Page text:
The United States in June turned in its best monthly trade performance in seven years, the government reported yesterday.
But the good news of a 35 percent drop in the trade deficit for June was tempered by the knowledge that skyrocketing oil prices over the past two months were expected to worsen the trade numbers by the end of the year.
The $5.1 billion deficit for June resulted from a combination of record overseas sales by American companies and a decrease in U.S. purchases of foreign goods, including oil.
Since June, however, oil imports have increased and the price of oil has doubled, largely because of the crisis in the Persian Gulf.
Analysts predicted that the run-up would increase the U.S. trade deficit for two reasons: The value of imports would swell to reflect the higher price of oil, and exports could be expected to decline as higher oil prices and tighter supplies begin to dampen economic growth in Europe and Asia.
"Everybody knows the trade deficit is going to get a lot worse because of the oil prices," said Michael Drury, senior domestic economist for the Boston Co. investment firm.
The United States imported 8.4 million barrels of oil a day in June at an average price of $14.64 a barrel, a decrease both in volume and price from the month before.
In July, however, the American Petroleum Institute reported oil imports increased to slightly less than 9 million barrels a day. With an embargo on sales of Iraqi and Kuwaiti oil, the price of oil had reached $28.40 a barrel on spot markets yesterday -- almost twice what it was in June.
"We're talking about a $50 billion swing in the trade deficit just because of the change in petroleum prices," said Barry Rogstad, president of the American Business Conference.
The June trade numbers, taken separately, were remarkable for the powerful performance put in by American exporters, who sold a record $34.3 billion in goods during the month. At the same time, imports declined $1.2 billion to $39.4 billion, caused largely by continued sluggishness in the U.S. economy.
"It's a great set of numbers," Rogstad said. "Some of the fundamental numbers are going in the right direction."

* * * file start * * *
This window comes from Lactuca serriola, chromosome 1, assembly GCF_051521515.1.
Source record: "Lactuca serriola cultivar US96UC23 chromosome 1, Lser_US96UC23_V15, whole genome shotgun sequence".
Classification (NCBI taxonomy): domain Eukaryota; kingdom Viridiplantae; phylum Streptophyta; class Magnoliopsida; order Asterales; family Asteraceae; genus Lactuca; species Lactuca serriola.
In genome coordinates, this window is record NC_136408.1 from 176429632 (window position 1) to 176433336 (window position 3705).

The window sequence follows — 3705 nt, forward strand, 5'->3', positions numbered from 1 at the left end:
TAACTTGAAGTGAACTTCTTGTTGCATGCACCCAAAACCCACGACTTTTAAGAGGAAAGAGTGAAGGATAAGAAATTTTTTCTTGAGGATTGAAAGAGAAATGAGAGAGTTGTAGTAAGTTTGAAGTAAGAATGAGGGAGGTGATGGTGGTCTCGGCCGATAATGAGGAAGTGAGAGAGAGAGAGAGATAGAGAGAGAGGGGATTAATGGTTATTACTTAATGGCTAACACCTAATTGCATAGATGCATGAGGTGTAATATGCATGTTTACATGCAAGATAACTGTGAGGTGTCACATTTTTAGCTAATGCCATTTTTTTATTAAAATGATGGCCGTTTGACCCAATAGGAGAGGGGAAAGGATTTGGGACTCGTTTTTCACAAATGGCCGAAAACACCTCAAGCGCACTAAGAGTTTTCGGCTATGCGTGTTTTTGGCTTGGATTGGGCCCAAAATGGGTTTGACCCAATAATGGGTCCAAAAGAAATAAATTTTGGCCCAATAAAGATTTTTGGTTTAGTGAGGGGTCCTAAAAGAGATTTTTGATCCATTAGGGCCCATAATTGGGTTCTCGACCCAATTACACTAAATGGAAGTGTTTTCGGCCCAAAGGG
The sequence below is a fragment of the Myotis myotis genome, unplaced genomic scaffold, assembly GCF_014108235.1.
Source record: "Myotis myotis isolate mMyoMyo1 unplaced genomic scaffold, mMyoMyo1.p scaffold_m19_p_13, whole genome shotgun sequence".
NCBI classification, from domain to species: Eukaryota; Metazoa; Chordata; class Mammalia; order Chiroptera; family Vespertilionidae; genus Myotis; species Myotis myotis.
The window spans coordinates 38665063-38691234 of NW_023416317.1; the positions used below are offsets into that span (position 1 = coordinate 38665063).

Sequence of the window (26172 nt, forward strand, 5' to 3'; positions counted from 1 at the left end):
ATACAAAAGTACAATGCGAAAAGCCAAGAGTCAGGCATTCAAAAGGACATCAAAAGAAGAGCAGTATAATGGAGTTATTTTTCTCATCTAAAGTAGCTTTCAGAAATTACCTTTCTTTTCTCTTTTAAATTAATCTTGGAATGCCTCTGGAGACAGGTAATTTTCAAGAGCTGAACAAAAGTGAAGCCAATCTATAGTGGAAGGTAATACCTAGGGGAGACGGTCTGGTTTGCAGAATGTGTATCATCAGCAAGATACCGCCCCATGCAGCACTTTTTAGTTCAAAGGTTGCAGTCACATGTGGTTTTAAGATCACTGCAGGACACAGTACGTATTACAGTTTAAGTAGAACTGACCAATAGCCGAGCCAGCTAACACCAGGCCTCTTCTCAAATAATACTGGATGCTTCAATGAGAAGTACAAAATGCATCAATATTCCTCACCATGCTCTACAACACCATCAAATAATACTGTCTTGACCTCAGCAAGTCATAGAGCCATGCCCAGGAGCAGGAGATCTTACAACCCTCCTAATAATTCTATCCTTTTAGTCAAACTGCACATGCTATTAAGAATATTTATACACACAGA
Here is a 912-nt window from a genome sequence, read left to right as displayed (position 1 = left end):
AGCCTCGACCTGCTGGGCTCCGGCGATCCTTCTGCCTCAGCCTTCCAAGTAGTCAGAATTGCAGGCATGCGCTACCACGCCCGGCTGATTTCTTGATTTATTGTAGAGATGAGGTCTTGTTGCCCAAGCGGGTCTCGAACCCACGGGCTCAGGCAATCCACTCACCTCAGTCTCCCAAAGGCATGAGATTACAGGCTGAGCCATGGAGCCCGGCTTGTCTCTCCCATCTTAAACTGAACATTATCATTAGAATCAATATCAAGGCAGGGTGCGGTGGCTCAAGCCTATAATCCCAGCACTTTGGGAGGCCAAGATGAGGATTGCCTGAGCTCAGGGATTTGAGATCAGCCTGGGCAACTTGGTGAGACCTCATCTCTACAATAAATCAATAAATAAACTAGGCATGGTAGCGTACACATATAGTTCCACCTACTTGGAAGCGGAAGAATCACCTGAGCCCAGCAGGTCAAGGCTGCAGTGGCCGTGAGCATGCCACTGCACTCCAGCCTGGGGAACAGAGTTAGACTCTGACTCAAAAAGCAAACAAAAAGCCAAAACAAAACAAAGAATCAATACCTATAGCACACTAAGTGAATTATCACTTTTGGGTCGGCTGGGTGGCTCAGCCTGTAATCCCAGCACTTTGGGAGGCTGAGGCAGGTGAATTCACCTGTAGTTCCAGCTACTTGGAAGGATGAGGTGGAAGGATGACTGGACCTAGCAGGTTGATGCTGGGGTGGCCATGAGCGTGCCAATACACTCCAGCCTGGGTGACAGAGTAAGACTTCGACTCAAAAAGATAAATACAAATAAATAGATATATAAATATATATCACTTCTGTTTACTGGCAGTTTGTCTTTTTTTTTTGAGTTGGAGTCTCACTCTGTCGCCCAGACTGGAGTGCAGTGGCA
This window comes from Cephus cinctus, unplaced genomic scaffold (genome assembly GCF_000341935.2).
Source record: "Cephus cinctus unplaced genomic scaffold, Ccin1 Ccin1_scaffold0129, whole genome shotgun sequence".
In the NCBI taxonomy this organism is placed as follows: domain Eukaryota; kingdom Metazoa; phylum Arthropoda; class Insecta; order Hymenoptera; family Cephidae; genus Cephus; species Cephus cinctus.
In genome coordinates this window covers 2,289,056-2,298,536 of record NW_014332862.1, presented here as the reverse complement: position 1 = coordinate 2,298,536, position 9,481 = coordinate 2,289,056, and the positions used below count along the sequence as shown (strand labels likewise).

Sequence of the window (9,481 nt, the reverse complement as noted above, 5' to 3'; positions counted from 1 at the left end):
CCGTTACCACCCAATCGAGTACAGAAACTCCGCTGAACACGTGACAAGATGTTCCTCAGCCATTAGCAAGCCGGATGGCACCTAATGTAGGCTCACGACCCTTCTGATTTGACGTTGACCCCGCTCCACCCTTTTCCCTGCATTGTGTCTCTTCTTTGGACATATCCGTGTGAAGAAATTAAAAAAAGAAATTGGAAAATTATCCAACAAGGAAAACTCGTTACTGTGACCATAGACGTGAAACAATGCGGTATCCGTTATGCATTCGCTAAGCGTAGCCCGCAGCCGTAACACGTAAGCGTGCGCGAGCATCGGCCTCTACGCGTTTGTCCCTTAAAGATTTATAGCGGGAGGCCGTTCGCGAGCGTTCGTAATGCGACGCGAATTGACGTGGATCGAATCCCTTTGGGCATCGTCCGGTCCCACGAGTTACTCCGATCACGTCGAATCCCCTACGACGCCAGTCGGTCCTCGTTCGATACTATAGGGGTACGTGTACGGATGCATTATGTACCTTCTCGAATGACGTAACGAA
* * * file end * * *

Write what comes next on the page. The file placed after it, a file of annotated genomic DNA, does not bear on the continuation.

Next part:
"The strong positive trend indicates increasing U.S. export competitiveness in the world marketplace," Commerce Secretary Robert A. Mosbacher said.
The trade deficit with Japan, America's largest, dropped by $900 million in June after a $1 billion decline the month before.
For the first six months of the year, the trade deficit with Japan has fallen nearly $5 billion -- "the first really significant fall in our deficit with Japan," said Stephen Cooney, an economist at the National Association of Manufacturers. Even so, the deficit with Japan totaled a substantial $19.6 billion for the first six months of the year.
U.S. trade with Western Europe is running at a $4.3 billion surplus for the first half of 1990, compared with an anemic $7.4 million surplus during the same period last year.
Mosbacher said that the $45.8 billion trade deficit for the first six months of the year was the lowest since the second half of 1983. On an annual basis, this would put the 1990 trade deficit at about $91 billion, a decline of $18 billion from last year's $109.4 billion imbalance.
Cooney hailed the growth in exports, which increased 8.4 percent in the first half of the year while imports rose 2.8 percent. June's export growth included $500 million in sales of airplanes as well as significant sales gains for other manufactured products.
"We are talking about the improved export performance translating into real trade performance gains. But all that is dependent on strong economic growth abroad," Cooney said.
U.S. companies were making a strong showing in overseas sales of consumer goods, especially furniture, small appliances and carpeting -- "things we haven't been competitive in in years," said Drury, of the Boston Co. The difference, he said, is the fall of the value of the U.S. dollar in Europe, which makes American products less expensive there.
Because of the impact on rising oil prices, Mosbacher said yesterday that the government will begin later this year to analyze oil and non-oil trade separately.
"This will provide a better indication of the underlying trend in our international competitiveness," he said.